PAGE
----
Australian mining tycoon Rinehart makes a $3.2m bet on gold

Australian mining heiress Rinehart makes a $3.2m bet on gold

Gold Exploration Victoria, a subsidiary of Rinehart’s Hancock Prospecting, is backing drilling at Four Eagles gold project.

Australian mining magnate Gina Rinehart, queen of the global iron-ore trade, is looking to replicate her success in the seaborne business by making a $3.22 million (A$4.2m) bet on gold.

Rinehart, Down Under’s richest woman, has agreed to fund exploration at the Four Eagles gold project, a joint venture between Catalyst Metals (ASX:CYL) and Providence Gold and Minerals, to earn a 50% interest in the asset, located 70km north of Bendigo in central Victoria.

Gold Exploration Victoria, a subsidiary of Rinehart’s Hancock Prospecting, will first spend $2.1 million for a 25% stake in the project, which will then be repeated to reach the 50% target.

“This is an important milestone for the company and provides the opportunity for extensive drilling on the large Four Eagles gold footprint in the next two years without any change in Catalyst’s project equity or dilution to Catalyst shareholders,” the firm’s technical director, Bruce Kay, said in a statement.

The Four Eagles project, discovered in 2010, lies beneath a fairly shallow blanket of sand and clay, in an area where miners extracted 22 million ounces of gold in the 1800s.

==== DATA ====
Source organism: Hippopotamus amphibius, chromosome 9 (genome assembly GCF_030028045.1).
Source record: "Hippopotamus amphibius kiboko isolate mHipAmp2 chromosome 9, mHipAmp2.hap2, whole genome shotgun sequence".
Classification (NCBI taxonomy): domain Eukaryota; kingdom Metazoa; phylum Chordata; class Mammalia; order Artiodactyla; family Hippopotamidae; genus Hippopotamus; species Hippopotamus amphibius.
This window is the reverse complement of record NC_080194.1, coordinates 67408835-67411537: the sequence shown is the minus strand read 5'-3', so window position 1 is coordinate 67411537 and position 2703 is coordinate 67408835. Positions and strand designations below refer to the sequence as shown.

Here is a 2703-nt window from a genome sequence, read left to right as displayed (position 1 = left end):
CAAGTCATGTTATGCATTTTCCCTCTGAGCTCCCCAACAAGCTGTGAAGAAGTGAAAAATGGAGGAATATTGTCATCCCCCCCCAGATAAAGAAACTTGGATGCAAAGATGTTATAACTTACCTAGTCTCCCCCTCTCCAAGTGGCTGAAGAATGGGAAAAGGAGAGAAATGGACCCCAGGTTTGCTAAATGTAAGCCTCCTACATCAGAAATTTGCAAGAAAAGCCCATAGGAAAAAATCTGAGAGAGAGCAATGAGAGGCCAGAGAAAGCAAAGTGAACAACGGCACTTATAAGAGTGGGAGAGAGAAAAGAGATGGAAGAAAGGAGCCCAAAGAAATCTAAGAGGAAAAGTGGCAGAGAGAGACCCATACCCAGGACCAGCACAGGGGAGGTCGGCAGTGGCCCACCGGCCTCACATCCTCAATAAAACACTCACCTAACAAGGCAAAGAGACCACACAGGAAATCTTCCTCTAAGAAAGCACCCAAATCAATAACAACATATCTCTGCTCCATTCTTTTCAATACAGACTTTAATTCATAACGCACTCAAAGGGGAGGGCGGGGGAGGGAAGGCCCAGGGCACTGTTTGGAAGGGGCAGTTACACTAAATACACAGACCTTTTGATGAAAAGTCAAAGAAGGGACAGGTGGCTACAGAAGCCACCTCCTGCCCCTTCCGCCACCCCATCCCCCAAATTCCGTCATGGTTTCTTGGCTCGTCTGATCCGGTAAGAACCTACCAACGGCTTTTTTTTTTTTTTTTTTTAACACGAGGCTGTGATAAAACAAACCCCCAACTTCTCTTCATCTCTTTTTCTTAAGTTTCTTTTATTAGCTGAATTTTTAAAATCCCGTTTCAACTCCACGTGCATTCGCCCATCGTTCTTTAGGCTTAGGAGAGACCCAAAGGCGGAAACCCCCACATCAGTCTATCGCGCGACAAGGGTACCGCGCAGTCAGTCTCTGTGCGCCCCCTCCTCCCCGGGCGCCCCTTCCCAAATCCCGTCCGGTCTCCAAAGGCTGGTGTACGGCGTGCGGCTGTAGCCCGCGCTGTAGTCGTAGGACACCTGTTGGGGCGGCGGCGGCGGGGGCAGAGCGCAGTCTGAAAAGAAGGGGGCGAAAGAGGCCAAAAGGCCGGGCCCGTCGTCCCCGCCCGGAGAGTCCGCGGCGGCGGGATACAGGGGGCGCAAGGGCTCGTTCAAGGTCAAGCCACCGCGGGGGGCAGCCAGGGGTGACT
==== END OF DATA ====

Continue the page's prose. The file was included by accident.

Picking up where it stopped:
———–

*Note: The original version of this article referred to Rinehart as a mining "heiress." Hancock Prospecting did not like the term and has asked to change it based on the following argument: 

"The article title described Mrs Gina Rinehart as an “heiress”.  This is wholly incorrect.  Mrs Rinehart is not an heiress.  How can anyone be an heiress if the relative left a bankrupt estate, as was the position with Mr Hancock’s estate?  When Mrs Rinehart assumed the chairmanship of Hancock Prospecting upon the death of her father in 1992, the company was in a parlous financial state with significant debts and other liabilities together with significant legal claims against it, with assets mortgaged or under legal threat, and an associated entity, the Hancock Family Memorial Foundation, insolvent.  Over the next 20 years Mrs Rinehart built the company group into Australia’s largest and most successful private company group through hard work, great effort, long hours and dedication, with the assistance of only a very small executive team."